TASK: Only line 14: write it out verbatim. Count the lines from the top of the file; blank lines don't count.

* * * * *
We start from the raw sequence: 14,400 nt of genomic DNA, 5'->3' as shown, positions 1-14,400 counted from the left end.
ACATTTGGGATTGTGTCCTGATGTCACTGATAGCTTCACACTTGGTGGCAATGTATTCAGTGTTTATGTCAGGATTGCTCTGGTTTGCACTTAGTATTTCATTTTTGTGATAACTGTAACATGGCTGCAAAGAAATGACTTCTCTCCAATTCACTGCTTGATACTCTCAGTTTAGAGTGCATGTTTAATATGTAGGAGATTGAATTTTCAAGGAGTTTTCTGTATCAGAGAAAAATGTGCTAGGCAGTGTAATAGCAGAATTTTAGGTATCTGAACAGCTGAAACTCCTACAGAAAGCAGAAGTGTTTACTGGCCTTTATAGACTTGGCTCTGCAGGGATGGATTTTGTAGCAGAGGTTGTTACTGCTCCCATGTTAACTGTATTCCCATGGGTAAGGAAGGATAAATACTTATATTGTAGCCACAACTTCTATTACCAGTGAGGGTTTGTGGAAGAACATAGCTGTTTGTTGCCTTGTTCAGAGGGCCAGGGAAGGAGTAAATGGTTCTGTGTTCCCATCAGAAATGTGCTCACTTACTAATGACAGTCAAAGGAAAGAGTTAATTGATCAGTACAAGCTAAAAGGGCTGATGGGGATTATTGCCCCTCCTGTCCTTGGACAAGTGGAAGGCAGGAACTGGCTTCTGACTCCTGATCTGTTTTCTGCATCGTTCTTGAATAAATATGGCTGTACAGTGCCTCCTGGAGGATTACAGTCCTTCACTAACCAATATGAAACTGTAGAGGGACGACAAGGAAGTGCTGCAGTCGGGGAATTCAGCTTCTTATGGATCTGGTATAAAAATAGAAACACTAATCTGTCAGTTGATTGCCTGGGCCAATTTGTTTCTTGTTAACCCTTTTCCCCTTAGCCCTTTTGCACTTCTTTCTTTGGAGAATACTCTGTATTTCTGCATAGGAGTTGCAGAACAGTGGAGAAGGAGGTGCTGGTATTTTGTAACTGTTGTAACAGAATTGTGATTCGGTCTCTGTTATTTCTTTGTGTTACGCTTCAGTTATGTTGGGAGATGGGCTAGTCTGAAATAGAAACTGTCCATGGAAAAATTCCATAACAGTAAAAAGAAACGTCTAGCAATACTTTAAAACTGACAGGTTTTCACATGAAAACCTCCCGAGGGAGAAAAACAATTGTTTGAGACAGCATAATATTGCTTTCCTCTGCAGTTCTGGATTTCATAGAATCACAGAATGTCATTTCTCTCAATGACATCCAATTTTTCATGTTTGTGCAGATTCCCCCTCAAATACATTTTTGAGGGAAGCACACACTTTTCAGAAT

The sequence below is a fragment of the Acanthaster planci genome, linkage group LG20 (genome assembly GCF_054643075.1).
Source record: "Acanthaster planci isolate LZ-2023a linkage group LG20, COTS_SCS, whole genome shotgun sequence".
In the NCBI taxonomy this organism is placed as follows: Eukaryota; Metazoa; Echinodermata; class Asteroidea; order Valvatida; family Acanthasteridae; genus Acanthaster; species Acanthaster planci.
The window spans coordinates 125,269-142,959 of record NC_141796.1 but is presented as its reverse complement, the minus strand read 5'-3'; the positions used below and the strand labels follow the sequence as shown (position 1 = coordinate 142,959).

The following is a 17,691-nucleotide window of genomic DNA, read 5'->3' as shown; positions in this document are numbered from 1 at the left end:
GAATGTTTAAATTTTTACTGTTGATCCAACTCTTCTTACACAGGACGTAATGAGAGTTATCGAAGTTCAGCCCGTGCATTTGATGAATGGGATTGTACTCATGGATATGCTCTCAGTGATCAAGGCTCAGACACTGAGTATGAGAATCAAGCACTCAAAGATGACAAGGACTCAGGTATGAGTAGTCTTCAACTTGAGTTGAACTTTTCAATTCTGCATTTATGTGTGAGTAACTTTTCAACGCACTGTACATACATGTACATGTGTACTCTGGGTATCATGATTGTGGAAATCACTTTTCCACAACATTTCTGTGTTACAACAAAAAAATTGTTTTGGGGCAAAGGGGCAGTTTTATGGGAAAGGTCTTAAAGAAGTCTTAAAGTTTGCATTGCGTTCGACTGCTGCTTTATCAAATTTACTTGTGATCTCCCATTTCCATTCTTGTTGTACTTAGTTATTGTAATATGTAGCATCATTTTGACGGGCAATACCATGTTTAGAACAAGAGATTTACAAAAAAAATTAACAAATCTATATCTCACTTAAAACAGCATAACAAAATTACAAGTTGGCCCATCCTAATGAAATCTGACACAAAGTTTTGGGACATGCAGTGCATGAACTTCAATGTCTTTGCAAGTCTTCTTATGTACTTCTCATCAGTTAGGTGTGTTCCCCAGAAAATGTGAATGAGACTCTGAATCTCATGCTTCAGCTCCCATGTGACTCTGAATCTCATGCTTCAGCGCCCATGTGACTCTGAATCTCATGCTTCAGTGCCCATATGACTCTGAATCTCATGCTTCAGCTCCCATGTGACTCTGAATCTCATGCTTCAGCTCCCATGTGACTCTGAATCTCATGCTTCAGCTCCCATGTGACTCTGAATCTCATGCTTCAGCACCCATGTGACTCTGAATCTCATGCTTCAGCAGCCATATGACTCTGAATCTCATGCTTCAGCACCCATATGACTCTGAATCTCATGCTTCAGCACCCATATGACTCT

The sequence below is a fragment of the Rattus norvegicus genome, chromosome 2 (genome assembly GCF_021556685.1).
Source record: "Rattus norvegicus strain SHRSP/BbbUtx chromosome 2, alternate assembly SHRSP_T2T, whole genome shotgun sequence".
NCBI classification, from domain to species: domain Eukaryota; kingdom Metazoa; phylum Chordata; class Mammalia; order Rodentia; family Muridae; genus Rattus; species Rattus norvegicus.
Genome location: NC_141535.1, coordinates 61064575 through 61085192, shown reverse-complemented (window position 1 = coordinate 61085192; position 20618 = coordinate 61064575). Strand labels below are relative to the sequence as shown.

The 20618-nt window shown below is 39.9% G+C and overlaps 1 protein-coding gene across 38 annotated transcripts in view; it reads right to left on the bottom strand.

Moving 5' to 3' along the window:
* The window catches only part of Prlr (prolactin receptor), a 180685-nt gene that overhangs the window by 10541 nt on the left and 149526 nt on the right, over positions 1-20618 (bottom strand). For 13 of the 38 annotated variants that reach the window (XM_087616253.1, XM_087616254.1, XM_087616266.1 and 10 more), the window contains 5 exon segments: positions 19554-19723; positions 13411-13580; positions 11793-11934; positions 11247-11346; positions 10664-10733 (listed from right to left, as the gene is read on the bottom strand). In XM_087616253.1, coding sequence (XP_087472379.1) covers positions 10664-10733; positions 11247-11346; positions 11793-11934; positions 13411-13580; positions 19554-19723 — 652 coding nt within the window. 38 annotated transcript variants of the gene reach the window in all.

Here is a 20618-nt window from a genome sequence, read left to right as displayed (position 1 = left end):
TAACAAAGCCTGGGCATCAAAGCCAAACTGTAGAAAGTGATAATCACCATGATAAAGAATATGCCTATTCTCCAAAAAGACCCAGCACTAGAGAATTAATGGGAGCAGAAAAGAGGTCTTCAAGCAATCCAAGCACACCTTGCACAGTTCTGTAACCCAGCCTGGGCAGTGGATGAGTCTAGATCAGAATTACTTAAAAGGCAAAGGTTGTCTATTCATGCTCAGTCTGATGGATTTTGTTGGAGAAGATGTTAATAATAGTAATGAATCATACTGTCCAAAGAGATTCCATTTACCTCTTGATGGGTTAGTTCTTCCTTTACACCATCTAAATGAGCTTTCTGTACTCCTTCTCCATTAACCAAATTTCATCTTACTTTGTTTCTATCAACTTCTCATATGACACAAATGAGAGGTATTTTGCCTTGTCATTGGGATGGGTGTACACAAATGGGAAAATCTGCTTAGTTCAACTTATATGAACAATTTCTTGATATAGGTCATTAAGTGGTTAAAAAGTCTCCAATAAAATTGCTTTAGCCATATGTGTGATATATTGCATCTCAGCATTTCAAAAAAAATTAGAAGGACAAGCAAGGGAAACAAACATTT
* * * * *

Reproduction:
Moving 5' to 3' along the window: